Sexy male displays, by birds, lead to healthier chicks. This information comes to us via research done in France by Adeline Loyau and Federic Lacroix and published in the Proceedings of the Royal Society.
The researchers were working with endangered birds (Houbara bustards) which were in a captive breeding program. They found that those female birds that had an opportunity to observe attractive male displays had better reproductive outcomes. The female birds were exposed to three males, one of which was the most attractive in his courting display.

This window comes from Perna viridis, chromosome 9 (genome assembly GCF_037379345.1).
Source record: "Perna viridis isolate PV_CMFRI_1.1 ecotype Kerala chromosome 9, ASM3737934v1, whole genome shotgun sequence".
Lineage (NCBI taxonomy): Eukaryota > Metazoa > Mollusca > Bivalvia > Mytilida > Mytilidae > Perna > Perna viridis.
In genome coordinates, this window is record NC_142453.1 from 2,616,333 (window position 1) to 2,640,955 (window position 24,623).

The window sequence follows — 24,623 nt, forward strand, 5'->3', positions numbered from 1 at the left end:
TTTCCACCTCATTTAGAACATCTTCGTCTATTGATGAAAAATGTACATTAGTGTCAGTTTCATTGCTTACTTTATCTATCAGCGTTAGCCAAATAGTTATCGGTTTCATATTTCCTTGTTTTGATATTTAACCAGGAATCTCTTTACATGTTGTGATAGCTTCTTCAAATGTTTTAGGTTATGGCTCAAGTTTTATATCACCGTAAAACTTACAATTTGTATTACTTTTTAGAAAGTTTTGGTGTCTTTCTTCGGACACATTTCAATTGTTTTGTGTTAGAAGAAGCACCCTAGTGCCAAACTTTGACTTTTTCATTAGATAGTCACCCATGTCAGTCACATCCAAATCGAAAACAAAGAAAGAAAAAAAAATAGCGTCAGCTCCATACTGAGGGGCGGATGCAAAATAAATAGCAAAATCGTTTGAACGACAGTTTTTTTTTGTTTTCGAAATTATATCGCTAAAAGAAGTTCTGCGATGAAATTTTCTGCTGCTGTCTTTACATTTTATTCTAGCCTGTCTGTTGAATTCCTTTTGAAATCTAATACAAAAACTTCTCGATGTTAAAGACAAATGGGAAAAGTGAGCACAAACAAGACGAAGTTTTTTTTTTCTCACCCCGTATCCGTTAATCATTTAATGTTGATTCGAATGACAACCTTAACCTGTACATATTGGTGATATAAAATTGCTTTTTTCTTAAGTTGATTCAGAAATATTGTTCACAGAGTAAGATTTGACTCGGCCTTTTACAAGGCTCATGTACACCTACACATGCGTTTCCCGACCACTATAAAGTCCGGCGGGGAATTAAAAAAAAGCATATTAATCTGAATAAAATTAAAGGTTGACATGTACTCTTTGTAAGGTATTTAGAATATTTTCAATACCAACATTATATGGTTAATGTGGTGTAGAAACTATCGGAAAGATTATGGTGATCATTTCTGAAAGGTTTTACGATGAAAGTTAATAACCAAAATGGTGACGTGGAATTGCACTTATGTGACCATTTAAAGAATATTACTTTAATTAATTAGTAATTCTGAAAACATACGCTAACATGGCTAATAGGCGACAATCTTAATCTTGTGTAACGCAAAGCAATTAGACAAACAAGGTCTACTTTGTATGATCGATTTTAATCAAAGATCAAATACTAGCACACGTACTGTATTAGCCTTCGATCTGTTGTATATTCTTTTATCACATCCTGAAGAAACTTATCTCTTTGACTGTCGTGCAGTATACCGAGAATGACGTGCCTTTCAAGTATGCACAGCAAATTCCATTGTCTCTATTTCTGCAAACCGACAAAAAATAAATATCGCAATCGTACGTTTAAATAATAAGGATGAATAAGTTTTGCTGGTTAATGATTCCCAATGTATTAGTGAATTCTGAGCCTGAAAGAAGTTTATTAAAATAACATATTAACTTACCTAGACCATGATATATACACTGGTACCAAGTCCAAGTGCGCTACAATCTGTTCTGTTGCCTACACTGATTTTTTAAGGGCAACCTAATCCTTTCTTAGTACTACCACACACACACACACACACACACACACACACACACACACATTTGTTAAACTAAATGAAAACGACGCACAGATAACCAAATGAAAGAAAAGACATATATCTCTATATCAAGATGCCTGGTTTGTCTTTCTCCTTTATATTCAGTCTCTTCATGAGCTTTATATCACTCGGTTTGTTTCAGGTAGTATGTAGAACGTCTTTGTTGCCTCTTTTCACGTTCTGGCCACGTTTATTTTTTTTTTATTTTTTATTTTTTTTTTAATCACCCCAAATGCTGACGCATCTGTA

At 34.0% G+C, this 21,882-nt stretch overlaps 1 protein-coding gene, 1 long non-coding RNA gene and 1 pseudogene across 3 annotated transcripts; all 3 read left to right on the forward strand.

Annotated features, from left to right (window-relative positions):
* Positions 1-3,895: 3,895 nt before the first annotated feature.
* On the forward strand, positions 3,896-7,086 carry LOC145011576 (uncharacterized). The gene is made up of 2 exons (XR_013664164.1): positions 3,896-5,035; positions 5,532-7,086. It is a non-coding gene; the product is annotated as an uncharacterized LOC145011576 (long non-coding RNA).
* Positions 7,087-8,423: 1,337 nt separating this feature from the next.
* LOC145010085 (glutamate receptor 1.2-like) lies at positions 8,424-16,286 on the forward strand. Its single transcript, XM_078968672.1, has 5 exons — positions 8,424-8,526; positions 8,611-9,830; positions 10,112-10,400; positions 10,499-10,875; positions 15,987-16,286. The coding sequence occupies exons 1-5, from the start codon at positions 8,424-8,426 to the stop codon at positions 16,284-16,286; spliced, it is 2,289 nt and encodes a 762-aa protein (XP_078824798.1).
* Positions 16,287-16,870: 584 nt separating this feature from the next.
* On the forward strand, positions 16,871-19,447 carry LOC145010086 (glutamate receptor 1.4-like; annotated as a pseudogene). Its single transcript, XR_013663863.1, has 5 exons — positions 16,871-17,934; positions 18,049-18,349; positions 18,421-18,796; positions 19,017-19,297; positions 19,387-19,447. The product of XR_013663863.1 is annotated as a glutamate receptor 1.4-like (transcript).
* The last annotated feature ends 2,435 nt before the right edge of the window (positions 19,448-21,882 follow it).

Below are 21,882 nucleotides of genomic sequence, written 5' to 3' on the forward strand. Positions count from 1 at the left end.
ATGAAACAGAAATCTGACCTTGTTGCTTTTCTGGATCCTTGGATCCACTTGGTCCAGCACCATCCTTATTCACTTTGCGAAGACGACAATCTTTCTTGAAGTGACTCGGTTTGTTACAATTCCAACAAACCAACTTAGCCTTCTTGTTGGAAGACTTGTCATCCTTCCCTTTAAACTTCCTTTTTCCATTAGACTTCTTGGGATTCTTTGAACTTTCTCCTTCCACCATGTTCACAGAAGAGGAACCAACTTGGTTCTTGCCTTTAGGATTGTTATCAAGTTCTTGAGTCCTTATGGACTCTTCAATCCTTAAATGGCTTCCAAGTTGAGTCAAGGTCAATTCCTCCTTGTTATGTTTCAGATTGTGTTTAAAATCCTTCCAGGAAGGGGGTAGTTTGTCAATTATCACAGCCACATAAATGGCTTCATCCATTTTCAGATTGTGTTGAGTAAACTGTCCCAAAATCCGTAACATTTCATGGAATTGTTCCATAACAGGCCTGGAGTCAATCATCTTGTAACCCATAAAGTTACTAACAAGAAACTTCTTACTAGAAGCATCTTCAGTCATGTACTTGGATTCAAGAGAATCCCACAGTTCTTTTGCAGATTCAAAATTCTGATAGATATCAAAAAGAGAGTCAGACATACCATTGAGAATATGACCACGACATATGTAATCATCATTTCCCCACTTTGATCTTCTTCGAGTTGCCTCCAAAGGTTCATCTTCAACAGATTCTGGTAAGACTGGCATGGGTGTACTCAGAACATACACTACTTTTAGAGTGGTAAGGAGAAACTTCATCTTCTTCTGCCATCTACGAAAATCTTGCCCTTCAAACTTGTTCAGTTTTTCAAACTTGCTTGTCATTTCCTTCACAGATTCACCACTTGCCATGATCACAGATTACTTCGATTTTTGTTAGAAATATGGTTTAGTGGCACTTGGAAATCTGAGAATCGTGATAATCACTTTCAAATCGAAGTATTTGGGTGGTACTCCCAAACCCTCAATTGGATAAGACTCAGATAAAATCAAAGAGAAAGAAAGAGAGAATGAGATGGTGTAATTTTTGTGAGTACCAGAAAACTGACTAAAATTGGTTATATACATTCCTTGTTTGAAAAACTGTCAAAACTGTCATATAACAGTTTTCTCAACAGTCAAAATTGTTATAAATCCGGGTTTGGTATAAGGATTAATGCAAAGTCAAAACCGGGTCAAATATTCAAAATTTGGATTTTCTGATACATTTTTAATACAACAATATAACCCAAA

The female bustards were artificially inseminated, ruling out quality of sperm as a factor in the health of ensuing chicks.
The female bustards who observed sexy bustards produced more testosterone which serves to encourage healthy bone density and muscle mass. The hatch rate for eggs laid was also higher when the females observed sexy males prior to insemination.
The research provides important leads in improving captive breeding programmes.